Submitted: 11 Apr 2018
Revised: 22 May 2018
Accepted: 29 May 2018
First published online: 07 Jun 2018
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Avicenna J Environ Health Eng. 2018;5(1):42-49.
doi: 10.15171/ajehe.2018.06
  Abstract View: 99
  PDF Download: 88

Research Article

Evaluation of Indoor PM Distribution by CONTAM Airflow Model and Real Time Measuring: Model Description and Validation

Kobra Verijkazemi 1 * ORCiD, Nabiollah Mansouri 1, Faramarz Moattar 1, Seyed Mostafa Khezri 2

1 Department of Environmental Engineering, Graduate School of Environment and Energy, Science and Research Branch, Islamic Azad University, Tehran, Iran
2 Department of Environmental Engineering, Graduate School of Civil Engineering, Tehran West Branch, Islamic Azad University, Tehran, Iran

Article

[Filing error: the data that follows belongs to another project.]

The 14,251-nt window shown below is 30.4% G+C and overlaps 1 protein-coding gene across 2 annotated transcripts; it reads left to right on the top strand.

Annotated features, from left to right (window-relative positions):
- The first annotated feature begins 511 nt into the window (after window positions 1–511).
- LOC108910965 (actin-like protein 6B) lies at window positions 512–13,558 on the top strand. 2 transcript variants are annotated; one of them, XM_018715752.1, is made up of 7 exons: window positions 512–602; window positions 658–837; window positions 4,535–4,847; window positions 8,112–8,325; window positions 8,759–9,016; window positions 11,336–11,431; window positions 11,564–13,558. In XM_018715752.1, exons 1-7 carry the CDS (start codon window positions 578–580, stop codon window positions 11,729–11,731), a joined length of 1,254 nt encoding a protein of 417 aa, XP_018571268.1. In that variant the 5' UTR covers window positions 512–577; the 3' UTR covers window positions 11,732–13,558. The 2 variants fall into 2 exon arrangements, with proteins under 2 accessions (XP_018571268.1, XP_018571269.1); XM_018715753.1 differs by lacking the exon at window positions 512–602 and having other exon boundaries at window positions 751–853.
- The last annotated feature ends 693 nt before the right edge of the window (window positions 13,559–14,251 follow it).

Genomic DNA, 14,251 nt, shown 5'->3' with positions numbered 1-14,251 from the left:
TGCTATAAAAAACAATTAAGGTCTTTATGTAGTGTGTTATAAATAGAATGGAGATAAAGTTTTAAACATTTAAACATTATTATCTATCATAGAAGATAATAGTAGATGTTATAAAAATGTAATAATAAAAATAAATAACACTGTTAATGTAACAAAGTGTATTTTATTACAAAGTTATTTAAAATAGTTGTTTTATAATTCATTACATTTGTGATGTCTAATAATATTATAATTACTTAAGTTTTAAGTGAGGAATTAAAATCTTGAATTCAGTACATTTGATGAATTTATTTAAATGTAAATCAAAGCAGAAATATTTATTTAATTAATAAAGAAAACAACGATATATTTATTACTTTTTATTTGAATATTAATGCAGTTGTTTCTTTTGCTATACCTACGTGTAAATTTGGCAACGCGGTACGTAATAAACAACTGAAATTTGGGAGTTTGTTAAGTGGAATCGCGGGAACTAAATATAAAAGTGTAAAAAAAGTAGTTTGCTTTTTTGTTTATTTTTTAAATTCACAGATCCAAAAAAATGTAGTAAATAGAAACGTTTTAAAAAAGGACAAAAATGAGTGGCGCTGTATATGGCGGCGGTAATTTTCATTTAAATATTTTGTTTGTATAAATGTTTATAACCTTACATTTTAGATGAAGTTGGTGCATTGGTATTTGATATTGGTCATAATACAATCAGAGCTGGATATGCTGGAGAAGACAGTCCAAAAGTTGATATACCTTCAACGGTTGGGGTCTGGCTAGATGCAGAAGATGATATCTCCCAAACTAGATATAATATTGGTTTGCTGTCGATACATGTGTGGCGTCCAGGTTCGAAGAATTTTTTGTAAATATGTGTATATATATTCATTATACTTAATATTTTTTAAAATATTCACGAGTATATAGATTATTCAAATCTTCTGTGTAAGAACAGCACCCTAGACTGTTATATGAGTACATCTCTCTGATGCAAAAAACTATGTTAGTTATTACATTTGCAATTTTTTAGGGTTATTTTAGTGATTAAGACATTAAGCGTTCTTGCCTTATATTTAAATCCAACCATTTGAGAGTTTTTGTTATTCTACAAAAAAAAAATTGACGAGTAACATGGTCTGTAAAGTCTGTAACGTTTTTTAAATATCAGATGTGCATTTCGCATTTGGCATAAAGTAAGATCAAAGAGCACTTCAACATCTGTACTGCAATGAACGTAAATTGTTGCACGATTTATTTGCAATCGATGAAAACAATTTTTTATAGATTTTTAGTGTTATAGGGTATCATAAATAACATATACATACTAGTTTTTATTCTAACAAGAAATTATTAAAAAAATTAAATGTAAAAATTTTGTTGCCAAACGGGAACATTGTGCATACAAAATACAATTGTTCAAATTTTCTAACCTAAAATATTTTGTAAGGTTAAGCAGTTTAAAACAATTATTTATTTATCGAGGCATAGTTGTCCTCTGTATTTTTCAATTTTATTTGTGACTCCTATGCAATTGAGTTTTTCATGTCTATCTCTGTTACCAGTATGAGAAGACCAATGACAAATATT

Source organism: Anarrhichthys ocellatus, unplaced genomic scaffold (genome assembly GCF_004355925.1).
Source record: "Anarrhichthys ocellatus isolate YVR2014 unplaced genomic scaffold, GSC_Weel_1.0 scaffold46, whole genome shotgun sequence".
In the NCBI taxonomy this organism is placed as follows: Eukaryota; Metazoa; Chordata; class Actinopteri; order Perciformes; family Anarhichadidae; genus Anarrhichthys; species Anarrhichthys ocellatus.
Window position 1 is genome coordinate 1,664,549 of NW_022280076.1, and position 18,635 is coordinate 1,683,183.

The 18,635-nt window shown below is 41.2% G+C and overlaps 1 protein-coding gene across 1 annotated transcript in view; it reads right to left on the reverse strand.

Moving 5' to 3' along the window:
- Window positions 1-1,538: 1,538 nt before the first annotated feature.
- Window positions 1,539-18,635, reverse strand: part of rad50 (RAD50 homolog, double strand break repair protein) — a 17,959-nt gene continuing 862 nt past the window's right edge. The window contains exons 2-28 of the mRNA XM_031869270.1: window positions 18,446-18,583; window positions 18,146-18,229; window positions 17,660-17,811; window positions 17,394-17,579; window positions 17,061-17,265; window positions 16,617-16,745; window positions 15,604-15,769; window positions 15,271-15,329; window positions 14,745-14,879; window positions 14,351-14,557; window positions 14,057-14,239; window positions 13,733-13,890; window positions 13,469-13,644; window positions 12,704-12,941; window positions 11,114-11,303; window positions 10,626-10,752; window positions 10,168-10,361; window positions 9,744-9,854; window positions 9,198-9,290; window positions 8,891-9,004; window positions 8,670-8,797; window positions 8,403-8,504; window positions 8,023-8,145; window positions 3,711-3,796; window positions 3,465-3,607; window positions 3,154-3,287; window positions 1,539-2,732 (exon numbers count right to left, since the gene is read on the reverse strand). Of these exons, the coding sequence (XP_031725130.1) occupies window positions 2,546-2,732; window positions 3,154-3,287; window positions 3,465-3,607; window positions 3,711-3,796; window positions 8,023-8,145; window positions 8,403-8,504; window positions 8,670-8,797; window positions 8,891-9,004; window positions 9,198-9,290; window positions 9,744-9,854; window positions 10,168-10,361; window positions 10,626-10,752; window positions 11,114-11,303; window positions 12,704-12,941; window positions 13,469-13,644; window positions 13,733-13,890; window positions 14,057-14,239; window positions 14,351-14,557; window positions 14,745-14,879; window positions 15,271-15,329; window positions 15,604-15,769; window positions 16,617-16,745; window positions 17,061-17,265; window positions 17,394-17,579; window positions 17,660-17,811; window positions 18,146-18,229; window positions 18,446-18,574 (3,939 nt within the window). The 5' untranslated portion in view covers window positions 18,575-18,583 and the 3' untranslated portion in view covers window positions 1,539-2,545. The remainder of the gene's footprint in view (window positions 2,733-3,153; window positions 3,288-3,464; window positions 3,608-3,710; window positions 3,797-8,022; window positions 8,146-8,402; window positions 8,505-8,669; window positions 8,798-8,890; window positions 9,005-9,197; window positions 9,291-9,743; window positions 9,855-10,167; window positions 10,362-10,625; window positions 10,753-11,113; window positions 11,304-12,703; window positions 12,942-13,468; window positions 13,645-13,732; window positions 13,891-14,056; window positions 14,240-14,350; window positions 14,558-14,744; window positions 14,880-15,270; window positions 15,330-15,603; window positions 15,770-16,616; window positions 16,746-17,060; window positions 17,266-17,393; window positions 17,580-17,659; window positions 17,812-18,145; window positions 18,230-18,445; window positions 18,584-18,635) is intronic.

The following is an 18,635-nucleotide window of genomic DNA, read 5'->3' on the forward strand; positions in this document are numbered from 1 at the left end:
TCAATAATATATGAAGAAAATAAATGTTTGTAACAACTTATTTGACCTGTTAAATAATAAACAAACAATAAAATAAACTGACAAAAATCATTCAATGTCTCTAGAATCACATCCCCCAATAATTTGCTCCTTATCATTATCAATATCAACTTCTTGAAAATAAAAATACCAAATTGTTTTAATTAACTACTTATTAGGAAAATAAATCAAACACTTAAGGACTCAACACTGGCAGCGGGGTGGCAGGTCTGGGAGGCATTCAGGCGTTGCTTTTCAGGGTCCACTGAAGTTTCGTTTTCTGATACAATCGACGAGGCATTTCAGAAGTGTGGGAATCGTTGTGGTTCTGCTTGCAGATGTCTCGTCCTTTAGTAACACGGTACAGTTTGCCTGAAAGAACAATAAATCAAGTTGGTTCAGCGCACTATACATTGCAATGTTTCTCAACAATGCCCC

Particulate Matter (PM10, PM2.5, and PM1) entry into hospital buildings is important for human exposure and is associated with health effects. The present study investigated the entry of particles into Imam Khomeini general hospital building under different ventilation systems and scenarios using a multi-zone airflow and contaminant transport model. Concentrations of PM10, PM2.5, PM1, and meteorological variables (atmospheric pressure, air temperature, and relative humidity) were measured and recorded in 6 medical treatment floors and outdoor atmosphere of hospital, from June 2014 to June 2015, 7 days at each season as simulation input variables. Simulated ventilation rates were assessed using the model and then validated using both measured data and simulations. In this study, CONTAM was used as a multi-zone indoor air quality and ventilation analysis software to determine airflows and contaminant concentrations. The simulation results for PM2.5 concentration as an important contaminant in hospital floors from basement to the top and based on airflow design were 21.3, 16.5, 22, 25.4, 27.6, and 24.2 μg/m3 respectively which showed 8.1% average deviation with actual measurements in selected locations. The assessment of air ventilation effect on PM2.5 concentration proved more accumulation in winter. The study results showed that accurate particle deposition and penetration are effective in predicting the time-varying particle concentrations in all floors of hospital building. The comparison between measurements and CONTAM prediction suggests that a multi-zone particle transport model can provide insight into particle entry into the hospital building under various weather and building operating scenarios.
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